Can We Overemphasize The Gospel?

Published on March 11, 2010 by CT in Blog, Thoughts


I love The Gospel Coalition, and here’s why:

“The Gospel Coalition is a group of (mostly) pastors who are deeply committed to the gospel…and want to think out of the framework of the good news of Christ—crucified, risen on our behalf, reconciling us to God, preparing us for eternity.” DA Carson

“We’ve got our eyes fixed on the fact that the gospel of Jesus Christ needs to be central—it needs to drive everything that we do in ministry and in life.” Joshua Harris

“The gospel is not proclaimed if Christ is not proclaimed.” TGC Confessional Statement

“The gospel is not just a body of doctrinal content.  It’s a power—it is the power of God unto salvation to all who believe.  It’s not just about God’s power—it is God’s power.” Tim Keller

“I am gripped by any gathering of people who will give themselves to the preservation and the exaltation of the fullness of the gospel, because in the end, my soul gets satisfied with the greatness of God, and God gets all the glory that He should get by being the end for which [all things] exist.” John Piper

There is beauty and grace and strength and depth in these words.  I find deepening affections for God as I consider the human brokenness and Spirit-filled power in this global community which has oriented itself around the greatest news in human history:  the gospel of Jesus Christ.

In light of these affections, I was troubled by the question that recently came to mind:  Is it possible to overemphasize the gospel?

Here’s why I ask.  The way we think and talk are products of the people we read and talk with and listen to.  I didn’t grow up saying “authentic community,” “missional,” “there’s a tension here,” “the sufficiency of Christ,” “the glory of God,” or any of these phrases I find myself saying and writing now.  I have picked these up from pastors and writers and friends, who I assume picked them up from other pastors and writers and friends, and on and on until we find we are all beginning to share a new common language to express old ideas.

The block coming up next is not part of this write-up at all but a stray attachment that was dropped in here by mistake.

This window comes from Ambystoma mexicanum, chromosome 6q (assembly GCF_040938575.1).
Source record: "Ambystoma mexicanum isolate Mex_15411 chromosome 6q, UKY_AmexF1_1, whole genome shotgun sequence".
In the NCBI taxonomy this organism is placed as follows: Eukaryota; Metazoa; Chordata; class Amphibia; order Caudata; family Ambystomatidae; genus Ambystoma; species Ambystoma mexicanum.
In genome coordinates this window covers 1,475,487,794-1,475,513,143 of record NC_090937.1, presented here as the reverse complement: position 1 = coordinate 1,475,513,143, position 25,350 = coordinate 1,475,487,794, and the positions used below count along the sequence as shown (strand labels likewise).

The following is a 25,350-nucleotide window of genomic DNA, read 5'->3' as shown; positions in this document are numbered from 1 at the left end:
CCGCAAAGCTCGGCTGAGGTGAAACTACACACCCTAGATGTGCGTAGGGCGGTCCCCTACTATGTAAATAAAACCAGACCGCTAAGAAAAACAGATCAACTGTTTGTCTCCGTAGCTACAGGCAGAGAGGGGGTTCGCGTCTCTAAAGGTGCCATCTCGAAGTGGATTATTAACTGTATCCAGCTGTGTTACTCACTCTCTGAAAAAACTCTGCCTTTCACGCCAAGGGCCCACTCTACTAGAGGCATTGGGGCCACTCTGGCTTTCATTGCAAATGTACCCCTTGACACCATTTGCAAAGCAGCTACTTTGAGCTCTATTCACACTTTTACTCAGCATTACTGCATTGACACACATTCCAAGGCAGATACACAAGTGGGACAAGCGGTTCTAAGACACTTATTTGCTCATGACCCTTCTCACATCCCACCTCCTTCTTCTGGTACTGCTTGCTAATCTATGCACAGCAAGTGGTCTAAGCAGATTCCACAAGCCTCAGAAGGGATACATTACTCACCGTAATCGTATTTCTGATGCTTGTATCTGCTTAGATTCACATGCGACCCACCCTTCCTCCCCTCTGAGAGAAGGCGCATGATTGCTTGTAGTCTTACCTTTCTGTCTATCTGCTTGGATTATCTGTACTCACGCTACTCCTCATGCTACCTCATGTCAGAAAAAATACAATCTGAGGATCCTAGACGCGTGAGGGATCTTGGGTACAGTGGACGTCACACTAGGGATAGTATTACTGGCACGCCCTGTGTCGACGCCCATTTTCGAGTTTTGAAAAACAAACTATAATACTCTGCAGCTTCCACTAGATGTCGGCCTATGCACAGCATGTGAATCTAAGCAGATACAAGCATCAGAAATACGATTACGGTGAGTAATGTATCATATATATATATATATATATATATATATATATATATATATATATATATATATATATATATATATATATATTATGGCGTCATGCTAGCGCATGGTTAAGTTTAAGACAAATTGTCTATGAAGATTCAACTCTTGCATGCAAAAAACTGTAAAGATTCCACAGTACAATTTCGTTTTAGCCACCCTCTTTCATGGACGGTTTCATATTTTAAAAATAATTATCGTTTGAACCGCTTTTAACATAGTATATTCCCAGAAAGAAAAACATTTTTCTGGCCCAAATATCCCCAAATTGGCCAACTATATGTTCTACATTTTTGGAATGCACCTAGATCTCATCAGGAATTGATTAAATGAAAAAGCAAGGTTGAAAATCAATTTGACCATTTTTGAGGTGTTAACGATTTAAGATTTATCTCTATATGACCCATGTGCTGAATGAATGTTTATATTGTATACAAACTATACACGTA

These kinds of phrases are useful in that they represent ideas we believe, and these ideas ultimately inform the ways in which we live.  That’s why the language we use is so crucial—if we hear and say something enough, we will often find our lives changed by the power of words.

One of the most common phrases I’ve been hearing recently from pastors all across the country is a variation on the term gospel.  Usage has taken on many forms:  “gospel-centered living,” “living out of the gospel,” “the centrality of the gospel,” “gospel-centered ministry,” and the like.  These phrases are a testament to the stirring of God in our churches and the impact of communities like The Gospel Coalition in which ideas that matter are shaped and shared.

There is clearly a movement underway—a movement towards gospel-centered ministry and gospel-centered living (see).  And this is a movement worth joining.  As John Piper says, “When the [gospel] is lost, the glory of Christ is lost.”  So the stakes of this movement have eternal consequences.

With movements comes movement—a shift from one perspective to another.  And because we are fallen, we have the tendency to shift too far at times.  This is the classic pendulum swing we see in religious movements and social movements alike.  We often find it easier to react against what we don’t believe rather than beginning with what we do, and the outcome is often intellectual and emotional polarization.  So I wonder if we’ve done the same thing with our usage of the term gospel.

This brings me back to my question:  Is it possible to overemphasize the gospel?  Or to ask it another way:  what dangers might exist in overusing the term?

To answer this question, it may be useful to look at God’s word, where we find that the gospel is…

…A promise of God (Romans 1:2)

… A command to be obeyed (1 Peter 4:17)

… Good news to be believed in (Mark 1:15)

…A message to be preached out of the power of the cross of Christ, not out of human wisdom (1 Cor 1:17)

…The revelation of God’s righteousness (Romans 1:17)

…The power of God for the salvation of everyone who believes (Romans 1:16)

…A seed that bears fruit (Colossians 1:6)

…A worthy cause for which to lose our life (Mark 8:35)

… A source of great blessing (1 Corinthians 9:23)

God has much to say about the gospel, His gospel, and it’s clear that this good news is filled with glory.  But we should note that what God has to say about His gospel is largely spoken of in terms of means.  The gospel is a promise of God in order to set His people apart.  It is a command of God in order to face judgment and be saved.  It is good news to believed in order to join God’s kingdom.

I recently heard a pastor speaking to the power of the gospel to touch all parts of our lives, not just the moment of our conversion, but he spoke of it in terms of an end and not a means.  He said things like, “We need to live out of the gospel,” “we need to trust in the gospel,” “we need to keep the gospel in front of us all the time,” and “the gospel heals us.”

I don’t mean to object over trivialities, because I know the intentions behind the words were meant to honor God, but this is where our language is vital.  The gospel is a means—not an end.  So the way we talk about the gospel and think about the gospel is paramount.  It amounts to whether we orient our lives towards the journey or the destination.